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Member Since 25 Jul 2002
Offline Last Active Today, 02:59 AM

Posts I've Made

In Topic: Education vs Industry Experience

Yesterday, 03:11 PM

So I see that you already have what is commonly called a diploma of Sound Production or Audio Engineering.


From your demo, you have grasped the concepts of implementation, sound design, mixing.


I'd say go for the job, and try to complete the degree portion of your course as a part time. Don't give up a good opportunity. What you will learn on the job may be far more valuable than sitting in academia for another year and hoping the same opportunity arrises again.


I hold a diploma in audio engineering, but I also have a software engineering degree and 8 years of software industry experience, so for me game implementation side of things is easy to learn and pickup from attending GDCs, watching and reading media.


My job prospects have been through past job experience combined with self learning. Do try to complete your degree portion if you feel the skills you will learn there are beneficial to you or even just for your own feather in the cap.

In Topic: Job Applications - How often should you follow-up?

28 January 2015 - 12:46 PM

I second nathan's recommendation, usually 1 week just as a follow up to ask if they received your initial email. Development can be quite busy with milestones, meetings, and managing staff and multiple projects needs - then there's actually time to do audio work.

In Topic: Composers - Do you ever need other skills?

20 January 2015 - 11:58 AM

As a contractor I have been hired many times in separate roles and combined roles. However, it's pretty clear up front when drafting the contract what my role will be and what the rates are for each individual component. Make sure you always have a signed contract - agreement between both parties on what is expected and how long it will take and how much you will be compensated.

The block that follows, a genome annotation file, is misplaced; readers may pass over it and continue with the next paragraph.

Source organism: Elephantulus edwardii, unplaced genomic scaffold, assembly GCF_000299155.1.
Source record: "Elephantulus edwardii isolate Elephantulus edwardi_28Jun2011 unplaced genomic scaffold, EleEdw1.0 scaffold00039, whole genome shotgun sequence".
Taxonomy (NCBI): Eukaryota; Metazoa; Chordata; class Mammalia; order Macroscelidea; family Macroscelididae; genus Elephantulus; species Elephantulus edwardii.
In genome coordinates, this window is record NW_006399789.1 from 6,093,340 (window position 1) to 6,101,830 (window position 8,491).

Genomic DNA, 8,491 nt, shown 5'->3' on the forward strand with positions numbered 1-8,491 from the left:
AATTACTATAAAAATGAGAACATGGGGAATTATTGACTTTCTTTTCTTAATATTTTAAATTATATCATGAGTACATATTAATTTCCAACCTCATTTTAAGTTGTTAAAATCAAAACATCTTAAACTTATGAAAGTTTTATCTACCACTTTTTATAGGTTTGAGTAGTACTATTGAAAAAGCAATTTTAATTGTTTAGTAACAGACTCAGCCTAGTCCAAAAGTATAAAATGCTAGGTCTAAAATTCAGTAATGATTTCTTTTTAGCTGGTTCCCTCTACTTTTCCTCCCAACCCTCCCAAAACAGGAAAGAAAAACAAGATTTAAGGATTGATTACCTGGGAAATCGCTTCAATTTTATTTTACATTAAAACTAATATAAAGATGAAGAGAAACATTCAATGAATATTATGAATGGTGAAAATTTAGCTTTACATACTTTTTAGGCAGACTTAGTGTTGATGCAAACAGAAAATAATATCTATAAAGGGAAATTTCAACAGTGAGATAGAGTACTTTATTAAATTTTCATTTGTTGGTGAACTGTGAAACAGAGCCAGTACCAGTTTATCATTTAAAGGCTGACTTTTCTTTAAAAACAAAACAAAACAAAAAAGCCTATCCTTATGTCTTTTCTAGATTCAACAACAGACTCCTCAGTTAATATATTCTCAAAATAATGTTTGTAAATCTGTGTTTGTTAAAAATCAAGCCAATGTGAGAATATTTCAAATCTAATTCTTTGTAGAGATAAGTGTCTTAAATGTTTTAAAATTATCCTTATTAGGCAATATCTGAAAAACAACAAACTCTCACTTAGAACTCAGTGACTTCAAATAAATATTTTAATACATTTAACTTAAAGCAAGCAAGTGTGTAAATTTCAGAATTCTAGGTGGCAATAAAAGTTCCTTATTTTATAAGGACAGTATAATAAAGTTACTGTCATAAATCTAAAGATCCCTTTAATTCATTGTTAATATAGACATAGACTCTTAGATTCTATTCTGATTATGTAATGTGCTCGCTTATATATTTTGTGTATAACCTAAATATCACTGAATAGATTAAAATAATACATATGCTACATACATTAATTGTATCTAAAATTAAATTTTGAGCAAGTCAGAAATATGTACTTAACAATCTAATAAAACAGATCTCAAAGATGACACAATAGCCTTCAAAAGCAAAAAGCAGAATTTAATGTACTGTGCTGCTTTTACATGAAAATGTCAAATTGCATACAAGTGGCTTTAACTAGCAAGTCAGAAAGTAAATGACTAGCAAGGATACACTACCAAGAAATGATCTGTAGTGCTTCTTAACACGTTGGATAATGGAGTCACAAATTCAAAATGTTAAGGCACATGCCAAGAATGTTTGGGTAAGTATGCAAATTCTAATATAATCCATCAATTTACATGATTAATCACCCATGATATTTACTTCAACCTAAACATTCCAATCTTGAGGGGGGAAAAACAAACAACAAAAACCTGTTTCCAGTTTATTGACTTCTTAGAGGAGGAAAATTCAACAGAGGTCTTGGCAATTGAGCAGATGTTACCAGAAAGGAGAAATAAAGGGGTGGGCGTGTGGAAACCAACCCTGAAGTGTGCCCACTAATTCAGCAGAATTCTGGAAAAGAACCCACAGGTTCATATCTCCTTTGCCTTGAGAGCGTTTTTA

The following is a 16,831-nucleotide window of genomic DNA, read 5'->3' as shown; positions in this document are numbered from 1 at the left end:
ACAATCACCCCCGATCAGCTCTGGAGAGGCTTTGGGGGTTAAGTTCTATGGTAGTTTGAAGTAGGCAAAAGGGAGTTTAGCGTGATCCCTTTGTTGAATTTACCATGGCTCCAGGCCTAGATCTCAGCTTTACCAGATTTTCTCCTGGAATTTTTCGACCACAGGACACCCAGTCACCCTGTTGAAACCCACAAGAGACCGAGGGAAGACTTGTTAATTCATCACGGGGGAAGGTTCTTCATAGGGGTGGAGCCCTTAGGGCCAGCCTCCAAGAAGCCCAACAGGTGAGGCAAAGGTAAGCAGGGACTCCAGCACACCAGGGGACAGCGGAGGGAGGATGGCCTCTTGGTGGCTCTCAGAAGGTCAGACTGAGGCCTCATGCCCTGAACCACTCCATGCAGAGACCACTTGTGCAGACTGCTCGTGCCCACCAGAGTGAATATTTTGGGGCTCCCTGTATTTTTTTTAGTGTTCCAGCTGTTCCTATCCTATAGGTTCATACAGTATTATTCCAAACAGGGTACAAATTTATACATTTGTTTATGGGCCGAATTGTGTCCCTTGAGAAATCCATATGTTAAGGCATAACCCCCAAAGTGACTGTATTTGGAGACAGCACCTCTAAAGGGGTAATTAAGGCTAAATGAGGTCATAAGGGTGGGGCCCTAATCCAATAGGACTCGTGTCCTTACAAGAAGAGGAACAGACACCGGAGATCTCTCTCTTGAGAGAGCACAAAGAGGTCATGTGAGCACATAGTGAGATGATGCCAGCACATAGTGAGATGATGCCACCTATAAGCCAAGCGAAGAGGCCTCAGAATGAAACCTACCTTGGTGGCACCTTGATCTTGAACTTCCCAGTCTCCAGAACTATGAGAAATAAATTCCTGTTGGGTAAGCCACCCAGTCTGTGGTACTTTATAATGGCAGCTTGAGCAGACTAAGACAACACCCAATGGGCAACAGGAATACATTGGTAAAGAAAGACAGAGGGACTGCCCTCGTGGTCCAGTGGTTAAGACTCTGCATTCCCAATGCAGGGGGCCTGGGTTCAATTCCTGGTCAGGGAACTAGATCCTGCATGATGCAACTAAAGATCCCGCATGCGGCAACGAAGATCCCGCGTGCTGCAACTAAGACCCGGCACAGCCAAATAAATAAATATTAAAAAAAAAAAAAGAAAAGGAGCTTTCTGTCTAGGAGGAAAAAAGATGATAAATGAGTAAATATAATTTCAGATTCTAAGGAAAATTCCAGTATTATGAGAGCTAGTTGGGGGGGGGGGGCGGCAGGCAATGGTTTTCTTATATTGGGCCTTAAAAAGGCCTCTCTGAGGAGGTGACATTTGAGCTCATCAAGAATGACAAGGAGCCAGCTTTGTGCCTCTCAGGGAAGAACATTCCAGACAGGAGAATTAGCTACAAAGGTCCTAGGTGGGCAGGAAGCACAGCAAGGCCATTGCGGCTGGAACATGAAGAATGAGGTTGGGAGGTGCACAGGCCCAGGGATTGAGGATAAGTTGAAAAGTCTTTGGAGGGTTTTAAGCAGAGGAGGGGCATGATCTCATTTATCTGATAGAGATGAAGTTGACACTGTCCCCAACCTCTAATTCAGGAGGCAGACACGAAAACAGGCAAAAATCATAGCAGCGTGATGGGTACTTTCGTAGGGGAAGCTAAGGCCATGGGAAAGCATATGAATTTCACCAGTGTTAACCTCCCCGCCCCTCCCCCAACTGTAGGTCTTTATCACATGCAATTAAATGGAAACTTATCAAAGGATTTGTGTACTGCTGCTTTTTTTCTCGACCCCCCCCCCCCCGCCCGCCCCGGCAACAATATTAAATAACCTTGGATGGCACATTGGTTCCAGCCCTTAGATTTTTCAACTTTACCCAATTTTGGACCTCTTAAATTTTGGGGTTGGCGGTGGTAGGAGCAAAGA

When you have more skillsets than a single one, you will not only understand more of game development but at the same time broaden your employability even if you don't use the knowledge immediately.


Sometimes a client will also hire me as a sound designer when they only were looking for a composer, but again, I informed them and it was agreed before hand and not added as an afterfact.


However, that being said, in-house work is a little more flexible. I've been hired by multiple companies as sound designer only and even the role states "there is no music composition involved" every single one of them I have written music for after a while to some degree - even if it is for internal use only. Usually in-house work does not have enough work to keep a composer fully utilized so having other skills in this regard will help greatly. Not everyone is equally as passionate about sound design as they are composing.

In Topic: Price for sound design

18 January 2015 - 11:24 PM

I second Nathan's recommendation. It's best to talk with them and open a discussion for what they are expecting to pay and what you would be willing to accept. From personal experience sometimes giving a fixed price without letting them know they negotiate can often lead to your developer finding someone cheaper if it's over what they expected. Specially if you haven't given them the indication that you are flexible and open to negotiation.


You can say, I typically chage - $, but I am willing to negotiate if you don't have the budget to meet my usual rates.


I have used both a per sfx and per hour rate but it really depends on the client and your experience. I recently worked on a project where we were prototyping and so rather than charge a per sfx rate, we agreed on an hourly rate. However before entering this kind of agreement, clients usually would like some sort of proof of experience so they know you're not going to waste a lot of time and not hit the mark in both stylistic and quality consistency.


I have also offered a trial fee for a first (usually smaller) game so that the developer can test the waters with your skills with the understanding that you typically charge more once the relationship is developed and they take this into consideration while working out their next project's budget. This good will can do wonders for generating strong long lasting relationships. 


This is definitely one of the areas you will get better at over time with more and more eperience to read clients and create safe open discussions about expectations.

In Topic: How do you learn to compose different genres?

18 November 2014 - 01:12 PM

I usually try to start with the right sound.


If I can make the mix and instruments sound the right way, I find that the music becomes more fluid and easier to pick out that starting musical thread. 


I do a lot of active listening by studying musical and mixing idiosyncracies that make up a particular style of the pieces I use as reference. I also play around a lot with different styles.


It's a time investment - the more you do this, the easier it becomes.